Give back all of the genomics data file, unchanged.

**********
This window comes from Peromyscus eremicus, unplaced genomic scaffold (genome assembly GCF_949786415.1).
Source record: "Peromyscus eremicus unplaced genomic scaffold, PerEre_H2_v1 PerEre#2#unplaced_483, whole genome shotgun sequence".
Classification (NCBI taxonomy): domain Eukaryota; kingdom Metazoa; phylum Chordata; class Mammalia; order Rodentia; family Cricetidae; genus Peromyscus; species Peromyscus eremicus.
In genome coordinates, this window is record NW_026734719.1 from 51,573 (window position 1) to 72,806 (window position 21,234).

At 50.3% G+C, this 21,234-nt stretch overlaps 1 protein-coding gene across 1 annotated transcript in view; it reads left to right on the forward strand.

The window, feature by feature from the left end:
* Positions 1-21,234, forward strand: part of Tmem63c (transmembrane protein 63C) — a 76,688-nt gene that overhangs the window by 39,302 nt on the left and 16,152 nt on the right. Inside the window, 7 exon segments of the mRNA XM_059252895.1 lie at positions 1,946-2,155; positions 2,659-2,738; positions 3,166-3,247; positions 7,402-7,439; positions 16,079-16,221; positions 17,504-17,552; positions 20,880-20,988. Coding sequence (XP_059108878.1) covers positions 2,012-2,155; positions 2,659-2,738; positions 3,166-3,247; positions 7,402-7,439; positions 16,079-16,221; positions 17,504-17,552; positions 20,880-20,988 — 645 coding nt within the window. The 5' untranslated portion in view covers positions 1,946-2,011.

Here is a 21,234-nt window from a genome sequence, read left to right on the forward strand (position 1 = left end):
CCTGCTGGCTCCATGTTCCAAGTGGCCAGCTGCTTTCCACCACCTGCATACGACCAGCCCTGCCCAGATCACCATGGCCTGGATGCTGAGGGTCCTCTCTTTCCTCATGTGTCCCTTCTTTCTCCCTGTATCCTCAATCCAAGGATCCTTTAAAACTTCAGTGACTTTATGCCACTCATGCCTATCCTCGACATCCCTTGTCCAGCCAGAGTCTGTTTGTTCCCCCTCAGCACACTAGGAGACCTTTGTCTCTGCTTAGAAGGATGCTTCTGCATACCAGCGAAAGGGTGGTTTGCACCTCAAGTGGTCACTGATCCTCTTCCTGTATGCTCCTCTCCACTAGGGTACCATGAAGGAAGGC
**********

This window comes from Peromyscus eremicus, unplaced genomic scaffold (genome assembly GCF_949786415.1).
Source record: "Peromyscus eremicus unplaced genomic scaffold, PerEre_H2_v1 PerEre#2#unplaced_483, whole genome shotgun sequence".
Classification (NCBI taxonomy): domain Eukaryota; kingdom Metazoa; phylum Chordata; class Mammalia; order Rodentia; family Cricetidae; genus Peromyscus; species Peromyscus eremicus.
In genome coordinates, this window is record NW_026734719.1 from 51,573 (window position 1) to 72,806 (window position 21,234).

At 50.3% G+C, this 21,234-nt stretch overlaps 1 protein-coding gene across 1 annotated transcript in view; it reads left to right on the forward strand.

The window, feature by feature from the left end:
* Positions 1-21,234, forward strand: part of Tmem63c (transmembrane protein 63C) — a 76,688-nt gene that overhangs the window by 39,302 nt on the left and 16,152 nt on the right. Inside the window, 7 exon segments of the mRNA XM_059252895.1 lie at positions 1,946-2,155; positions 2,659-2,738; positions 3,166-3,247; positions 7,402-7,439; positions 16,079-16,221; positions 17,504-17,552; positions 20,880-20,988. Coding sequence (XP_059108878.1) covers positions 2,012-2,155; positions 2,659-2,738; positions 3,166-3,247; positions 7,402-7,439; positions 16,079-16,221; positions 17,504-17,552; positions 20,880-20,988 — 645 coding nt within the window. The 5' untranslated portion in view covers positions 1,946-2,011.

Here is a 21,234-nt window from a genome sequence, read left to right on the forward strand (position 1 = left end):
CCTGCTGGCTCCATGTTCCAAGTGGCCAGCTGCTTTCCACCACCTGCATACGACCAGCCCTGCCCAGATCACCATGGCCTGGATGCTGAGGGTCCTCTCTTTCCTCATGTGTCCCTTCTTTCTCCCTGTATCCTCAATCCAAGGATCCTTTAAAACTTCAGTGACTTTATGCCACTCATGCCTATCCTCGACATCCCTTGTCCAGCCAGAGTCTGTTTGTTCCCCCTCAGCACACTAGGAGACCTTTGTCTCTGCTTAGAAGGATGCTTCTGCATACCAGCGAAAGGGTGGTTTGCACCTCAAGTGGTCACTGATCCTCTTCCTGTATGCTCCTCTCCACTAGGGTACCATGAAGGAAGGC